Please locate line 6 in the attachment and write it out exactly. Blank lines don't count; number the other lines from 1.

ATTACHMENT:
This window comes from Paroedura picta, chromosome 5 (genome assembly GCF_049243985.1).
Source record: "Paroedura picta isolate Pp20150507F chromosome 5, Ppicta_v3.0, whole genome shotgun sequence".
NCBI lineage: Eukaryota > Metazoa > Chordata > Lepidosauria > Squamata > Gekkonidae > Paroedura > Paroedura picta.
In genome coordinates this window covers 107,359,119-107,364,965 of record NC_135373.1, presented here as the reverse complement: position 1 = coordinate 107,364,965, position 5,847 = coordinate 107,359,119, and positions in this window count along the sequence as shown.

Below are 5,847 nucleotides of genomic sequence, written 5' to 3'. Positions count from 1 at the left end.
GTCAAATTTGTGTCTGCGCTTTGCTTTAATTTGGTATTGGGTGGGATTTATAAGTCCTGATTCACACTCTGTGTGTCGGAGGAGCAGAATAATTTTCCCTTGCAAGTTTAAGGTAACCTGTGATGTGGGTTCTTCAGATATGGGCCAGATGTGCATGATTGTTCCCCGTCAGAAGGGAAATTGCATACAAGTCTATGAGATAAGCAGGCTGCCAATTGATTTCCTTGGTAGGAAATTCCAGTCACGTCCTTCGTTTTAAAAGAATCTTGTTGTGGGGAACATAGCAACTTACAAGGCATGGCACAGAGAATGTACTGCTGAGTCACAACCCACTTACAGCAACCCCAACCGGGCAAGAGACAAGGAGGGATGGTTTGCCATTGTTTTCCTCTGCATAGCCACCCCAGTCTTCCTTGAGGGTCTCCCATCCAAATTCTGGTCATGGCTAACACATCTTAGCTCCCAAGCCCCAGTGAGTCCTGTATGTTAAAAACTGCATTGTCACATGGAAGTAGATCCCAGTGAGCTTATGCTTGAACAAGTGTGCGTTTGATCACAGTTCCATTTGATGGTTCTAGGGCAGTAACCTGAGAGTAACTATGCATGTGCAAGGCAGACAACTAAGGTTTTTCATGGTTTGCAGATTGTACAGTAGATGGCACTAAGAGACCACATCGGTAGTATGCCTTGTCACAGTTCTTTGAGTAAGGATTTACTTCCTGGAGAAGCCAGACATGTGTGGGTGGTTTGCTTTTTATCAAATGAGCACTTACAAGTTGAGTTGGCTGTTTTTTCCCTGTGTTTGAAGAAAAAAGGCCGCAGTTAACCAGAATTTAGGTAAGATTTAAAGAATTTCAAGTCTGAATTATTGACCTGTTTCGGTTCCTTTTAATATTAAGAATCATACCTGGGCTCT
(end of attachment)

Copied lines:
GTCAAATTTGTGTCTGCGCTTTGCTTTAATTTGGTATTGGGTGGGATTTATAAGTCCTGATTCACACTCTGTGTGTCGGAGGAGCAGAATAATTTTCCCTTGCAAGTTTAAGGTAACCTGTGATGTGGGTTCTTCAGATATGGGCCAGATGTGCATGATTGTTCCCCGTCAGAAGGGAAATTGCATACAAGTCTATGAGATAAGCAGGCTGCCAATTGATTTCCTTGGTAGGAAATTCCAGTCACGTCCTTCGTTTTAAAAGAATCTTGTTGTGGGGAACATAGCAACTTACAAGGCATGGCACAGAGAATGTACTGCTGAGTCACAACCCACTTACAGCAACCCCAACCGGGCAAGAGACAAGGAGGGATGGTTTGCCATTGTTTTCCTCTGCATAGCCACCCCAGTCTTCCTTGAGGGTCTCCCATCCAAATTCTGGTCATGGCTAACACATCTTAGCTCCCAAGCCCCAGTGAGTCCTGTATGTTAAAAACTGCATTGTCACATGGAAGTAGATCCCAGTGAGCTTATGCTTGAACAAGTGTGCGTTTGATCACAGTTCCATTTGATGGTTCTAGGGCAGTAACCTGAGAGTAACTATGCATGTGCAAGGCAGACAACTAAGGTTTTTCATGGTTTGCAGATTGTACAGTAGATGGCACTAAGAGACCACATCGGTAGTATGCCTTGTCACAGTTCTTTGAGTAAGGATTTACTTCCTGGAGAAGCCAGACATGTGTGGGTGGTTTGCTTTTTATCAAATGAGCACTTACAAGTTGAGTTGGCTGTTTTTTCCCTGTGTTTGAAGAAAAAAGGCCGCAGTTAACCAGAATTTAGGTAAGATTTAAAGAATTTCAAGTCTGAATTATTGACCTGTTTCGGTTCCTTTTAATATTAAGAATCATACCTGGGCTCT